AAA: Make the Grade with Back to School Safety

Phoenix, Aug. 1, 2012. Parents and children will once again begin their daily commutes to and from school, as more than 1 million kids will soon head back or have already started back to school. Therefore, to keep kids safer during this busy time of year, AAA would like to offer some helpful reminders for both parents and children.

 

“A new school year always brings new distractions and activities, so it’s easy to become preoccupied,” said Linda Gorman, director of communications and public affairs for AAA Arizona. “That’s why it’s crucial for all road users to avoid distractions and use extra caution when traveling through neighborhoods and near schools.” 

 

Distracted driving presents a number of dangers for kids walking or cycling to school. The Arizona Department of Transportation reported 19 pedestrians and two cyclists age 19 years and younger were killed, and 357 pedestrians and 494 cyclists were injured in traffic crashes in 2010.

 

As Arizona children head back to the classroom, AAA would like to offer ways to keep children safe:

  • Blaze a trail: If they are walking, map out a route to school or the bus stop and walk the route with your child ahead of time. Choose a direct route with the fewest street crossings or intersections that have crossing guards. Avoid walking by vacant lots and other sparsely populated places.
  • Stranger danger: Teach kids never to accept rides or gifts from strangers.
  • Buddy system: Have kids walk to school with a relative, friend or neighbor.
  • Heady behavior: Arizona mandates kids younger than 18 wear a helmet. The Insurance Institute for Highway Safety states that a helmet can reduce the risk of head injury by 85 percent.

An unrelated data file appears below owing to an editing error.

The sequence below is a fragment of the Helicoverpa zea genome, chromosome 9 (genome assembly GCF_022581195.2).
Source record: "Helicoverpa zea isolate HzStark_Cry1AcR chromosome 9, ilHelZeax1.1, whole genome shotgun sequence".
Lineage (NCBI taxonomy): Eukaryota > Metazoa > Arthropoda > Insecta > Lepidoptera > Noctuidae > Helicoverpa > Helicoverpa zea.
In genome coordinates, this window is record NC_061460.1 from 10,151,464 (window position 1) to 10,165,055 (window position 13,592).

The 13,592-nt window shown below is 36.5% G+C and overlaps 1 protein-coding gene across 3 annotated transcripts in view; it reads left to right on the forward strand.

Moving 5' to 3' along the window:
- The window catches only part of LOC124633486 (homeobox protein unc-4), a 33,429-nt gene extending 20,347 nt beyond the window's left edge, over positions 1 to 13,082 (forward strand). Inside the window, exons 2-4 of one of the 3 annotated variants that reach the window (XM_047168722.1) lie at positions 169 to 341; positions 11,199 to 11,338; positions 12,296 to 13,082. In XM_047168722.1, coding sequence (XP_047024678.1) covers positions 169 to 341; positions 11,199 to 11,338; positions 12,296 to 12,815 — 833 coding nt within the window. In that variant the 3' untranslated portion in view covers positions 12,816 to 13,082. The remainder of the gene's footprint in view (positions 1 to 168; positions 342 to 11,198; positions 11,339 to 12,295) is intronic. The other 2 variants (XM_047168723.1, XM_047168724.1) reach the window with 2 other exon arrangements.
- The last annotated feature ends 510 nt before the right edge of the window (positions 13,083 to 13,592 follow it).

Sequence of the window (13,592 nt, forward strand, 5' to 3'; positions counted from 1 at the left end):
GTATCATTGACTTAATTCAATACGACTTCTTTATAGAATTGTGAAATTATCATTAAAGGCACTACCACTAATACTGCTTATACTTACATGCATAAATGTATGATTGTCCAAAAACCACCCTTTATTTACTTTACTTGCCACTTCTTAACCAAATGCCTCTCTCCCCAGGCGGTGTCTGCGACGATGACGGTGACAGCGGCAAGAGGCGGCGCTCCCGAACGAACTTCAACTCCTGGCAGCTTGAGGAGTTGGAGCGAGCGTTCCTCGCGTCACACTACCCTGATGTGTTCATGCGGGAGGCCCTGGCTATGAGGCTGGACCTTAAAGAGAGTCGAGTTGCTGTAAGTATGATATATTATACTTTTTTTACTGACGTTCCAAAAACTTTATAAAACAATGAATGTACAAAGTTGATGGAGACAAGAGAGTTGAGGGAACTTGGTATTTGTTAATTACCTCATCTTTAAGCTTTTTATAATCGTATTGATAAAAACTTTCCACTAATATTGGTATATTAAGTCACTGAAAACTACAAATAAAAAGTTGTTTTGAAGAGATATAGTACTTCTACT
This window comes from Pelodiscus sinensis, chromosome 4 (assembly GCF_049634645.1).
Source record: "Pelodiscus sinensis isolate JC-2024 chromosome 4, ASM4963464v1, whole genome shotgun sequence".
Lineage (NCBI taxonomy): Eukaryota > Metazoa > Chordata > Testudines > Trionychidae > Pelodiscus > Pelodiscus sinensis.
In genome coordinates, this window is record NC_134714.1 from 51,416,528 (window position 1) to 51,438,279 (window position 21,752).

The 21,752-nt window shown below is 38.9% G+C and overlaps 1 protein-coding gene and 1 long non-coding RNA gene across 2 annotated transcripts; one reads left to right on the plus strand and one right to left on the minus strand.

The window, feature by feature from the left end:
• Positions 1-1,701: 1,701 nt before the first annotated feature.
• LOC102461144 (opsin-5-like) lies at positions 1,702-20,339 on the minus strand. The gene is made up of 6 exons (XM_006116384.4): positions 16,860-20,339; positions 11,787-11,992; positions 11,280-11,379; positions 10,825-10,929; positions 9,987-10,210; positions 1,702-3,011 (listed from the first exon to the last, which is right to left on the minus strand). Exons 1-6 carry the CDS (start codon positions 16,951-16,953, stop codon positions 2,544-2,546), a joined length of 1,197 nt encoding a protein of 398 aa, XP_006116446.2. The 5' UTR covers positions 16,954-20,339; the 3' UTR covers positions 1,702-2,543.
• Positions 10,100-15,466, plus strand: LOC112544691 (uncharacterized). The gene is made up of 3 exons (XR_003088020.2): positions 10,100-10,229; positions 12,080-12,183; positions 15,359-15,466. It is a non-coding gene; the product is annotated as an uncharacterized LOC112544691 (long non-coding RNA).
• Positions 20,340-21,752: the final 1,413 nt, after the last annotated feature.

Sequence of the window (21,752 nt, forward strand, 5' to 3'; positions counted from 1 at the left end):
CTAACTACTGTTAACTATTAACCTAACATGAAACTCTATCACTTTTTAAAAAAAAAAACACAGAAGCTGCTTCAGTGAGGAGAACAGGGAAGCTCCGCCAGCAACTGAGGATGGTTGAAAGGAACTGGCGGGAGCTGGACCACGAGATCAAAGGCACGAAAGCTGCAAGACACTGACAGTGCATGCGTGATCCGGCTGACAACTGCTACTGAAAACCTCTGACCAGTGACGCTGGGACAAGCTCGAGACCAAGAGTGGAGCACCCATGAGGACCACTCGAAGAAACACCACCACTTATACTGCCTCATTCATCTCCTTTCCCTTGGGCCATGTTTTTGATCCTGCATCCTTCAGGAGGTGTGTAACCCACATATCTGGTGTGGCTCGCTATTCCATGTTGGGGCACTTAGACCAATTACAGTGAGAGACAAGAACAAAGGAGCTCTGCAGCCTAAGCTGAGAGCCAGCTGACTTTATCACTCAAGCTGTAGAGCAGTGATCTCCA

• Law and order: Drive no faster than 15 miles per hour in or near a school zone. According to the AAA Foundation for Traffic Safety, as few as 10 mph can be the difference between life and death, as a pedestrian struck by a vehicle traveling at 15 mph is nearly two-thirds less likely to be killed as compared to a pedestrian struck by a vehicle traveling 25 mph.  Remember that fines double when “STOP WHEN CHILDREN IN CROSSWALK” signs are present.
  • Reduce distractions: Research from The National Highway Traffic Safety Administration shows that taking your eyes off the road for just two seconds doubles your chances of crashing. Avoid engaging in distracting behavior in order to be a safer driver and set a good example for young passengers.
  • By the numbers: Teach your child his home phone number and address, your work phone number and how to dial 911 for emergencies.
  • In addition, remember that school zones are non-passing zones. Always stop for school buses that are loading or unloading students. It is illegal to pass a school bus – regardless of what side of the street you’re on – with flashing red lights or the “stop” arm extended.

In addition, if your child will be walking or bicycling to school, AAA advises parents and caregivers to review these safety precautions with them, even if you’ve already done so:

  • Walk only on the sidewalk, and cross the street only at crosswalks.
  • Avoid walking in front of, behind or between parked cars. Even though they can see the vehicle, the driver might not see them.
  • Always obey the crossing guard. Follow instructions, remain a safe distance from the curb and do not cross until the guard indicates that it’s safe.
  • Avoid walking or bicycling with headphones or earbuds. Listening to music is distracting, and may make it more difficult for children to hear approaching vehicles.

AAA is committed to school safety. Over the past two years, AAA has distributed almost 1,000 school crossing guard vests for free across Maricopa and Pima counties.

 

If learning to drive is on your teen’s syllabus this year, AAA’s teen driver safety website, Keys2Drive, provides valuable information and resources for parents and teens. The interactive site provides state-specific licensing information, statistics, driver training tips and resources for parents and teen drivers. AAA offers up to 24 percent in savings on your teen’s auto insurance for successful completion of the teenSMART program, a breakthrough computer-based driver safety program that makes your teen driver three times safer on the road. Additionally, AAA offers free, 90-minute Permit Prep 101 workshops for parents and teens throughout the year.

 

AAA Arizona, the Arizona affiliate of AAA, provides automotive, insurance and auto travel services to more than 825,000 Arizona members. Annually, AAA’s Roadside Assistance responds to more than 450,000 calls for help on Arizona roadways. The auto club also provides insurance, travel, auto repair, discounts and financial services to AAA members. Since its founding in 1927, AAA Arizona has been a leading advocate for the safety and security of all travelers.